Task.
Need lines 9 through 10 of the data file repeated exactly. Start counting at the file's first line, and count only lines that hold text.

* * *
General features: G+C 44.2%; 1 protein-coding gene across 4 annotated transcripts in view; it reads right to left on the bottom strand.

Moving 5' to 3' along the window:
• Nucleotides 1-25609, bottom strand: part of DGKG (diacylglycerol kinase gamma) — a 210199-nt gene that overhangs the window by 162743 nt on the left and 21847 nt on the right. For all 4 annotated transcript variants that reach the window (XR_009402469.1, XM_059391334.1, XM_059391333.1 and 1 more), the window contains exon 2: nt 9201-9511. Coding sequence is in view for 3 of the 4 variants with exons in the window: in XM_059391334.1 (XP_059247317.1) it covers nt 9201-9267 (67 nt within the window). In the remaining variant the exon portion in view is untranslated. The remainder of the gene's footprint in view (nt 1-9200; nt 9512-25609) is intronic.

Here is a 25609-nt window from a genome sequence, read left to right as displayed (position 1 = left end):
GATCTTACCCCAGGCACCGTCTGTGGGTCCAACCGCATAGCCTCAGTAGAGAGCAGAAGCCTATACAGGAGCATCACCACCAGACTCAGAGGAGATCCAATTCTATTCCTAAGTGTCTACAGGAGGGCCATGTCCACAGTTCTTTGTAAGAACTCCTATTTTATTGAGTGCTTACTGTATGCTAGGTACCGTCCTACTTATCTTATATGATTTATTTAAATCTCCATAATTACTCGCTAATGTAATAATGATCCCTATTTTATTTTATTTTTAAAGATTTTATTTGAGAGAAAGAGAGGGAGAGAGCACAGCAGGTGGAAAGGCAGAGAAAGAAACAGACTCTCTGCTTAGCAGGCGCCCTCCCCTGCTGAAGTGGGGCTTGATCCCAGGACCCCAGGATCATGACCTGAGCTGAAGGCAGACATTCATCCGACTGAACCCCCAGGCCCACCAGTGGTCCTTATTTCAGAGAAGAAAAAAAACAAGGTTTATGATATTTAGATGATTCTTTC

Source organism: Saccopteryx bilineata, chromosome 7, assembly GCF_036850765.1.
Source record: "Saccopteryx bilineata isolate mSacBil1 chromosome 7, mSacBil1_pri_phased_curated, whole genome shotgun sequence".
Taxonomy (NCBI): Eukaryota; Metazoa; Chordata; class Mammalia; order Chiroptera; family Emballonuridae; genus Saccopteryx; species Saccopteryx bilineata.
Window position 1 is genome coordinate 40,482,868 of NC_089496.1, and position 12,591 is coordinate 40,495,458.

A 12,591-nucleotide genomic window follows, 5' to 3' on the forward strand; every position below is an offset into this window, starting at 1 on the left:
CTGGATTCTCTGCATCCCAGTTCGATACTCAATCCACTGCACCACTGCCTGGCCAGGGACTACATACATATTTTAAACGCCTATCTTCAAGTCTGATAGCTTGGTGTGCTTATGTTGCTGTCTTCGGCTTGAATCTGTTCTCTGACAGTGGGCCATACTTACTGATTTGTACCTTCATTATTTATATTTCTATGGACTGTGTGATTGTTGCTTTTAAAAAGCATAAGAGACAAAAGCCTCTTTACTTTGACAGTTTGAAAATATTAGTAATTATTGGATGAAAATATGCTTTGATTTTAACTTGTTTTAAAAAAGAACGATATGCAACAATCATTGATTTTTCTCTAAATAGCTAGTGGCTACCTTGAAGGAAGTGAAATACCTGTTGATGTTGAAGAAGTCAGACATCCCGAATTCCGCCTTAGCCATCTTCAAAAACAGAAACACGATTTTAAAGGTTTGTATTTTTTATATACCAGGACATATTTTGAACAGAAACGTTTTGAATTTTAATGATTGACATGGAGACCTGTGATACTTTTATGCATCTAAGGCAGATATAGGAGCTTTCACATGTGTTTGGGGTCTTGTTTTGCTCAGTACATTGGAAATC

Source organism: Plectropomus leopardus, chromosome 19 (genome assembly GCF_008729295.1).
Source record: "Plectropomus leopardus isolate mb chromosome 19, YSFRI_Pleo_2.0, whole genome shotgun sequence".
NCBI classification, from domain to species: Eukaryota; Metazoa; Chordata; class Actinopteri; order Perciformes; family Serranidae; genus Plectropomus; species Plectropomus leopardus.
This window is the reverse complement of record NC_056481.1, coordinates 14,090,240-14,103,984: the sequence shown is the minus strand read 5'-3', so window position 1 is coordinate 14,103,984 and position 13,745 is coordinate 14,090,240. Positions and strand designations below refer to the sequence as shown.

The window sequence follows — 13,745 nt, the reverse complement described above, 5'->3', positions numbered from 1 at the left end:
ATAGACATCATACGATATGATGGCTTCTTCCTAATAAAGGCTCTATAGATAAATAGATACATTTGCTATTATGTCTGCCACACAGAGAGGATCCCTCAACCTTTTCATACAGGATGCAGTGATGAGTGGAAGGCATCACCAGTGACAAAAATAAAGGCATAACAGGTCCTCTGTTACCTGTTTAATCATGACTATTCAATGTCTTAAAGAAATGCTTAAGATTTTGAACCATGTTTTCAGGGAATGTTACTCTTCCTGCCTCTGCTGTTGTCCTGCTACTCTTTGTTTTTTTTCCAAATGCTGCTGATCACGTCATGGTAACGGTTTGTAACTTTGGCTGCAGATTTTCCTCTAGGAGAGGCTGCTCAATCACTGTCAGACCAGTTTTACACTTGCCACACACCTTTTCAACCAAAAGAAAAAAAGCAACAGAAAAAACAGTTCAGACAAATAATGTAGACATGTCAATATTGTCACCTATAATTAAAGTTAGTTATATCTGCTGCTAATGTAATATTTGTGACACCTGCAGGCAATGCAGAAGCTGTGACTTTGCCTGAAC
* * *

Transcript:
Window position 1 is genome coordinate 40,482,868 of NC_089496.1, and position 12,591 is coordinate 40,495,458.

A 12,591-nucleotide genomic window follows, 5' to 3' on the forward strand; every position below is an offset into this window, starting at 1 on the left: